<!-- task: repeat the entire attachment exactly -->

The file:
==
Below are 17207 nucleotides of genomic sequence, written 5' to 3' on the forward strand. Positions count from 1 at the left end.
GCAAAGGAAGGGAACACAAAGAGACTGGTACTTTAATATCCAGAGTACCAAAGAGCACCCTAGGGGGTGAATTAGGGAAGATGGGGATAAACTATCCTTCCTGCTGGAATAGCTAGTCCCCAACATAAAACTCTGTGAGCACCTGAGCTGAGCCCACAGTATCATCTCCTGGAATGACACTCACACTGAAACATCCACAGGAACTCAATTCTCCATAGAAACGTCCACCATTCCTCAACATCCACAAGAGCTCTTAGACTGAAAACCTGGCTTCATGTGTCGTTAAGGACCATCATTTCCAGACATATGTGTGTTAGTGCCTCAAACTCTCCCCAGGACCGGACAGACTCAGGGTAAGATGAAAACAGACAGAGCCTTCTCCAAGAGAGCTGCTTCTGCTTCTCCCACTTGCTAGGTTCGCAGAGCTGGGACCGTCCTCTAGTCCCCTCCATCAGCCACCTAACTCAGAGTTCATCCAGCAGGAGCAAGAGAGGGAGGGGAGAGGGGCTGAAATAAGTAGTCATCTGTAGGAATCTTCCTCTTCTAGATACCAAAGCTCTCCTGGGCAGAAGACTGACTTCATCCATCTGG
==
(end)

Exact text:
Below are 17207 nucleotides of genomic sequence, written 5' to 3' on the forward strand. Positions count from 1 at the left end.
GCAAAGGAAGGGAACACAAAGAGACTGGTACTTTAATATCCAGAGTACCAAAGAGCACCCTAGGGGGTGAATTAGGGAAGATGGGGATAAACTATCCTTCCTGCTGGAATAGCTAGTCCCCAACATAAAACTCTGTGAGCACCTGAGCTGAGCCCACAGTATCATCTCCTGGAATGACACTCACACTGAAACATCCACAGGAACTCAATTCTCCATAGAAACGTCCACCATTCCTCAACATCCACAAGAGCTCTTAGACTGAAAACCTGGCTTCATGTGTCGTTAAGGACCATCATTTCCAGACATATGTGTGTTAGTGCCTCAAACTCTCCCCAGGACCGGACAGACTCAGGGTAAGATGAAAACAGACAGAGCCTTCTCCAAGAGAGCTGCTTCTGCTTCTCCCACTTGCTAGGTTCGCAGAGCTGGGACCGTCCTCTAGTCCCCTCCATCAGCCACCTAACTCAGAGTTCATCCAGCAGGAGCAAGAGAGGGAGGGGAGAGGGGCTGAAATAAGTAGTCATCTGTAGGAATCTTCCTCTTCTAGATACCAAAGCTCTCCTGGGCAGAAGACTGACTTCATCCATCTGG